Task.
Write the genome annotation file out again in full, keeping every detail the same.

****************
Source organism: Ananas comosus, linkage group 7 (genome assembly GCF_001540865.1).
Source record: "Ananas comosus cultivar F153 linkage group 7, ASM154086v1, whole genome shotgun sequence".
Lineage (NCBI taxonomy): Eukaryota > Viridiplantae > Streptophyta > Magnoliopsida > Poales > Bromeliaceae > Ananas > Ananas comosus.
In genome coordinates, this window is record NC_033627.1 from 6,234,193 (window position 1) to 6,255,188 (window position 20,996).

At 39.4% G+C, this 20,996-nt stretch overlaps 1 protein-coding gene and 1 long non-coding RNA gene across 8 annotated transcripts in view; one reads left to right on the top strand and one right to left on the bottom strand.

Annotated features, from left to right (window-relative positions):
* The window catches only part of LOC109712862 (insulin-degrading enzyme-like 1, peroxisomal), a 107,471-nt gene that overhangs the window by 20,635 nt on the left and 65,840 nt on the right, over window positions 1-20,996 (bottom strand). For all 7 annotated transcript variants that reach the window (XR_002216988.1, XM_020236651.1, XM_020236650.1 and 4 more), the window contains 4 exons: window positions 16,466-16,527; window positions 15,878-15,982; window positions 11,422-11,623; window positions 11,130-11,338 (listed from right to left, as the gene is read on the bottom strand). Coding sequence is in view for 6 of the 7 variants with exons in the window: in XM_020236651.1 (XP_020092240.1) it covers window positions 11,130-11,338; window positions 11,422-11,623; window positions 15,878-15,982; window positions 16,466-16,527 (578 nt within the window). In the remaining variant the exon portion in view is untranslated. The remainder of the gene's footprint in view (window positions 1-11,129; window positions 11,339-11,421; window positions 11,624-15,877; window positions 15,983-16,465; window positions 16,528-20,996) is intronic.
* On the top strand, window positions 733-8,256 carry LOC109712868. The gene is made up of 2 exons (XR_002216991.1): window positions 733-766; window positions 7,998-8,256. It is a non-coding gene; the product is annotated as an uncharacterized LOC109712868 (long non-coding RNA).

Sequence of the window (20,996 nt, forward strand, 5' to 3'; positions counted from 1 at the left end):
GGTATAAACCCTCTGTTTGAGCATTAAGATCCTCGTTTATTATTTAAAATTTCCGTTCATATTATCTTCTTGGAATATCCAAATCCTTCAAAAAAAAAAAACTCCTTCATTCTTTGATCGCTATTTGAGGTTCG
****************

Source organism: Ananas comosus, linkage group 7 (genome assembly GCF_001540865.1).
Source record: "Ananas comosus cultivar F153 linkage group 7, ASM154086v1, whole genome shotgun sequence".
Lineage (NCBI taxonomy): Eukaryota > Viridiplantae > Streptophyta > Magnoliopsida > Poales > Bromeliaceae > Ananas > Ananas comosus.
In genome coordinates, this window is record NC_033627.1 from 6,234,193 (window position 1) to 6,255,188 (window position 20,996).

At 39.4% G+C, this 20,996-nt stretch overlaps 1 protein-coding gene and 1 long non-coding RNA gene across 8 annotated transcripts in view; one reads left to right on the top strand and one right to left on the bottom strand.

Annotated features, from left to right (window-relative positions):
* The window catches only part of LOC109712862 (insulin-degrading enzyme-like 1, peroxisomal), a 107,471-nt gene that overhangs the window by 20,635 nt on the left and 65,840 nt on the right, over window positions 1-20,996 (bottom strand). For all 7 annotated transcript variants that reach the window (XR_002216988.1, XM_020236651.1, XM_020236650.1 and 4 more), the window contains 4 exons: window positions 16,466-16,527; window positions 15,878-15,982; window positions 11,422-11,623; window positions 11,130-11,338 (listed from right to left, as the gene is read on the bottom strand). Coding sequence is in view for 6 of the 7 variants with exons in the window: in XM_020236651.1 (XP_020092240.1) it covers window positions 11,130-11,338; window positions 11,422-11,623; window positions 15,878-15,982; window positions 16,466-16,527 (578 nt within the window). In the remaining variant the exon portion in view is untranslated. The remainder of the gene's footprint in view (window positions 1-11,129; window positions 11,339-11,421; window positions 11,624-15,877; window positions 15,983-16,465; window positions 16,528-20,996) is intronic.
* On the top strand, window positions 733-8,256 carry LOC109712868. The gene is made up of 2 exons (XR_002216991.1): window positions 733-766; window positions 7,998-8,256. It is a non-coding gene; the product is annotated as an uncharacterized LOC109712868 (long non-coding RNA).

Sequence of the window (20,996 nt, forward strand, 5' to 3'; positions counted from 1 at the left end):
GGTATAAACCCTCTGTTTGAGCATTAAGATCCTCGTTTATTATTTAAAATTTCCGTTCATATTATCTTCTTGGAATATCCAAATCCTTCAAAAAAAAAAAACTCCTTCATTCTTTGATCGCTATTTGAGGTTCG